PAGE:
Witcher 3 Developer Calls Skyrim "Casual"

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wombat_of_war:
as for the mention that they are using a russel crow movie for inspiration, well thats nothing really to brag about haha

To be fair the Robin Hood movie was very accurate with its environmental and timepiece setting. The armour, weapons, buildings, and behavior of individuals was very accurate of a feudal setting. It honestly should have just been called ANYTHING other than Robin Hood but I guess you have to use a well established IP to get people's bums on seats.

CDPR is accurate with how "casual" the RPG elements of Skyrim were. The setting was great, the graphics were top-notch, the voice acting was solid, the combat was engaging and the open world mechanics were some of the best we've ever seen... but the story and reaction to character decisions was flat, dull and simplistic. Kill the Emperor? A guard occasionally says something along the lines of "Emperor dead! :(" and everything else is the same. The Stormcloaks or Empire wins the civil war? Guard models change. That's it.

In the Witcher 2 when you made a decision you saw the effects of it on the story as a whole. New options became available or not. A decision in Act 1 to toss a guy a sword or not can result in a town breaking out in a non-human hunting riot or a giant celebration with whores on tab and cheers all around... and that's small potatoes to the effects your choices in other acts have.

Skyrim may not be a casual game but it is certainly the most streamlined and accessible of all the Elder Scrolls games. Compare it to Morrowind or even Daggerfall and you can see Skyrim is their least "hardcore" rpg yet.
Its almost become an action game at this point.
Also, Andy, are you kidding me with this, "With its massive open world, competing factions, huge array of NPCs, widely varied environments, hundreds of dungeons and deep, flexible character creation options,"?

1. Wide as the ocean, deep as a puddle
2. Factions that don't progress in any meaningful ways
3. NPC's that for the most part are boring and lack meaningful interactions
4. Wide variety of environments like really snowy mountains, less snowy hills, barely snowy valleys
5. Hundreds of mostly samey, uninteresting dungeons
6. Least flexible character creation options in a modern Elder Scrolls game yet

Don't get me wrong, I do enjoy the game and I have dumped about 150 hours into it. I still lament how much it has been streamlined and simplified.

AJey:
Sorry, but I would rather take Skyrim's "casual" approach than Second Witcher's supposed complexity. Almost half of the in-game time was spent in dialogues. I want to play the game, not listen to it.

God forbid a damn RPG has a story.

Which the witcher has, and in fact its story blows even Skyrim away due to how branching it truly is. Especially since every single choice has a huge consequence attached to it, even the tiny ones.

Ultratwinkie:

AJey:
Sorry, but I would rather take Skyrim's "casual" approach than Second Witcher's supposed complexity. Almost half of the in-game time was spent in dialogues. I want to play the game, not listen to it.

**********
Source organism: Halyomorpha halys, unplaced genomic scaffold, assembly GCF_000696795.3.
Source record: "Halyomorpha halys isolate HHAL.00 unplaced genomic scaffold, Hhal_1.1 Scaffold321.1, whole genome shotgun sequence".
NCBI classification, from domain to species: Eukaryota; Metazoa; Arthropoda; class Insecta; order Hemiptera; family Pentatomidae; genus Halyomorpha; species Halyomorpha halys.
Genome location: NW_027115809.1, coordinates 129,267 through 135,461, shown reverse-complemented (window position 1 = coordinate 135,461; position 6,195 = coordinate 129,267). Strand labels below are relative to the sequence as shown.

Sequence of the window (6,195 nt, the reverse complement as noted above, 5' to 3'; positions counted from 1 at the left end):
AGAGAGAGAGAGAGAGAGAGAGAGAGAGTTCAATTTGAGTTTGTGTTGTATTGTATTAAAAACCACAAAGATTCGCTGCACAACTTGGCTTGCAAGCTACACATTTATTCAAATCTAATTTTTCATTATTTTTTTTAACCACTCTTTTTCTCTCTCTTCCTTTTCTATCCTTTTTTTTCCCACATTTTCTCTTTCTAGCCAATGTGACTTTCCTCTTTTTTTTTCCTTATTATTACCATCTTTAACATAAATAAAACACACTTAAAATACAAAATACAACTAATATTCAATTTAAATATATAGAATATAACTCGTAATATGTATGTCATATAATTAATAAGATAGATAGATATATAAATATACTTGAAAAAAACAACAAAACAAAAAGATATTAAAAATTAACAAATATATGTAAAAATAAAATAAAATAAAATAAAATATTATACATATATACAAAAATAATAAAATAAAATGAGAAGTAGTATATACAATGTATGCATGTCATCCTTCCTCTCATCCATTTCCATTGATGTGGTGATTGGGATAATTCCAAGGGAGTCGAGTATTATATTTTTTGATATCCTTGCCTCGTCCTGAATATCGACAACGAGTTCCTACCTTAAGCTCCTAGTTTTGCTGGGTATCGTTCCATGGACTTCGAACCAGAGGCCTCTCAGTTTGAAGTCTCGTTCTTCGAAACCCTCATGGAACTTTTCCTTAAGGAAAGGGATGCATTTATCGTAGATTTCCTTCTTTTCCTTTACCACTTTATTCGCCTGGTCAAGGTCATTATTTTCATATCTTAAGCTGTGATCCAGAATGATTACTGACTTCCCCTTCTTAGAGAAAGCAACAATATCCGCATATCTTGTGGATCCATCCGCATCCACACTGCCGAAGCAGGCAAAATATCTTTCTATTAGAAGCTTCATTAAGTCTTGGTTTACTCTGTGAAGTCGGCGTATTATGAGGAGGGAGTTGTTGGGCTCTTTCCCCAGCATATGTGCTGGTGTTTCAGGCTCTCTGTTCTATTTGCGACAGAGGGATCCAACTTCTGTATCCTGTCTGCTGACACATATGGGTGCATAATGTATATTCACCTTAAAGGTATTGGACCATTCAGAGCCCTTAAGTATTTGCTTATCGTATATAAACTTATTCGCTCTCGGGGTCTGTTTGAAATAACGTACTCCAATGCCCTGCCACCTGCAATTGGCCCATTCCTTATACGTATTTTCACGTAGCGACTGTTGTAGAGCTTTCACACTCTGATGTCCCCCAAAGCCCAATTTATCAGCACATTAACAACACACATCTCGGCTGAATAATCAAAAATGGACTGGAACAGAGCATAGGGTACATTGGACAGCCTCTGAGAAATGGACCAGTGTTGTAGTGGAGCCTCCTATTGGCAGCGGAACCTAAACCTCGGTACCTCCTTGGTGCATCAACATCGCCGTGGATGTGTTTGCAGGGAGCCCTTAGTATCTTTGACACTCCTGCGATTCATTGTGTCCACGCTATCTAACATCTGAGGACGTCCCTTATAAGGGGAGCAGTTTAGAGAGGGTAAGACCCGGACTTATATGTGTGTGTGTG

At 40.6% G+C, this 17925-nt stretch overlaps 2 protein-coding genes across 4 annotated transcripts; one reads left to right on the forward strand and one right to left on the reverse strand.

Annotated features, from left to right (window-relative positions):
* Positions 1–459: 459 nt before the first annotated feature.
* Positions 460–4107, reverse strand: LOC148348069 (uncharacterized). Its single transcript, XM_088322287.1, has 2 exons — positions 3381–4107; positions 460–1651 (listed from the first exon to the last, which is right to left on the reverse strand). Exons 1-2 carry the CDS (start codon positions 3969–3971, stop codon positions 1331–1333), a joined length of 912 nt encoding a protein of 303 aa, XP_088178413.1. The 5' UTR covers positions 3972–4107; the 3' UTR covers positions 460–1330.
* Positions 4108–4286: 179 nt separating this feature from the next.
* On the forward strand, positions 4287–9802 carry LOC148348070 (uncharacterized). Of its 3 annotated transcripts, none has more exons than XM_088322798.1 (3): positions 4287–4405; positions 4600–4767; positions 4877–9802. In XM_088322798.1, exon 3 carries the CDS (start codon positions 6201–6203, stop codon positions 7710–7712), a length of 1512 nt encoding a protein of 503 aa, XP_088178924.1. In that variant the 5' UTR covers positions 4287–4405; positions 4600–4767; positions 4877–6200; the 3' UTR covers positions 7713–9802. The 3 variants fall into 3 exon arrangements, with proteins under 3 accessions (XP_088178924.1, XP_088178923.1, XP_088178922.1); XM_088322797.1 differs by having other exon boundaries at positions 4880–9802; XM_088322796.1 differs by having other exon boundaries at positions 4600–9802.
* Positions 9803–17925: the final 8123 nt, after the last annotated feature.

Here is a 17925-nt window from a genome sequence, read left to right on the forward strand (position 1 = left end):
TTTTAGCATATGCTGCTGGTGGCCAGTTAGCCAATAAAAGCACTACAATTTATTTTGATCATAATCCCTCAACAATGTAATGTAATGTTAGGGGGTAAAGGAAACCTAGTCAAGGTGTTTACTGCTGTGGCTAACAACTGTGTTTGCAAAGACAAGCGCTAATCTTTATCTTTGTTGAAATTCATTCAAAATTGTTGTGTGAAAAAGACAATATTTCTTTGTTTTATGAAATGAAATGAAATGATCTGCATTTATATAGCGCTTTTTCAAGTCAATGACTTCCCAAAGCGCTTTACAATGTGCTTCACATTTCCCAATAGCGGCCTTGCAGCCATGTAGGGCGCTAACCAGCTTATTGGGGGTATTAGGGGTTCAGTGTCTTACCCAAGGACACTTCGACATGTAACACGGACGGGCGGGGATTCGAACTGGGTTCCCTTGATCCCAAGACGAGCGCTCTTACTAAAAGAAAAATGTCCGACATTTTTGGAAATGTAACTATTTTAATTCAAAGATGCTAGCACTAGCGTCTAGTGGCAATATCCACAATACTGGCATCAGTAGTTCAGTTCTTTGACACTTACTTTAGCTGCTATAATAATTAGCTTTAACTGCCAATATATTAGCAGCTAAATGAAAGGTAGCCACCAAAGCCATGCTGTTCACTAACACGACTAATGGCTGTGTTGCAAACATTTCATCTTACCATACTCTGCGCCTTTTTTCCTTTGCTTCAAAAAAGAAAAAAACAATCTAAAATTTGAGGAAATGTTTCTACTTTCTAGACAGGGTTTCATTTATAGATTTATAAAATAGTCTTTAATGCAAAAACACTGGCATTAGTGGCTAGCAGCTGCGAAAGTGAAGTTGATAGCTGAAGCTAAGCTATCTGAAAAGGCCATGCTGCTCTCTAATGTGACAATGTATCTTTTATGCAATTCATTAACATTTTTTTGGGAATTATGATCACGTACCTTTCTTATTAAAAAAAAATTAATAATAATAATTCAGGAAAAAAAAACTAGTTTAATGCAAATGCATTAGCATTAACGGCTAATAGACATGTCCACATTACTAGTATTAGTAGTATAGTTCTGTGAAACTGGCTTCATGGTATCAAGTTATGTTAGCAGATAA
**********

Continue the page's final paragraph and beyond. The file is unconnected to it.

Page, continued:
God forbid a damn RPG has a story.

Which the witcher has, and in fact its story blows even Skyrim away due to how branching it truly is. Especially since every single choice has a huge consequence attached to it, even the tiny ones.

Well, first of all, I am not complaining about it having a great story (and yeah, it is great). How did you draw a correlation between excessive dialogue and story? last time I checked, there are numerous ways to convey a story; relying mostly on dialogue is not efficient.

Secondly, when it comes to games, gameplay is the most important element, not story. You can have a good game without a good story, you cant have a good game without good gameplay. Dont get me wrong, I love a good story, but gameplay is always a priority.

Amir Kondori:
Also, Andy, are you kidding me with this, "With its massive open world, competing factions, huge array of NPCs, widely varied environments, hundreds of dungeons and deep, flexible character creation options,"?

Sure, why not? FWIW, Skyrim is my least-favourite Elder Scrolls game yet, largely for the reasons you mentioned, but there are few better examples of a modern, mainstream "core" RPG. I've got 123 hours on Skyrim myself, obviously I enjoyed it and got a lot of mileage out of it, but I also never finished it because my interest just fizzled out - once exploring dungeons and ruins got dull, there just wasn't enough meat on the bone to hold my interest. My great hope is that the next TES game will offer up an experience more akin to Daggerfall or Morrowind, but I'm not going to hold my breath.

Speaking purely as a an ignorant pleb, who's only got Yahtzee's review of the Witcher 2 to go on, I can safely say I'd prefer Skyrim's hodgepodge of underdeveloped mechanics to the Witcher's needless complexity added only to justify it's existence on the PC.

Unless the Witcher is actually really good, and not tedious at all. Somebody give me the lowdown on it?

I've called games things before. Where the hell are the full page articles about me?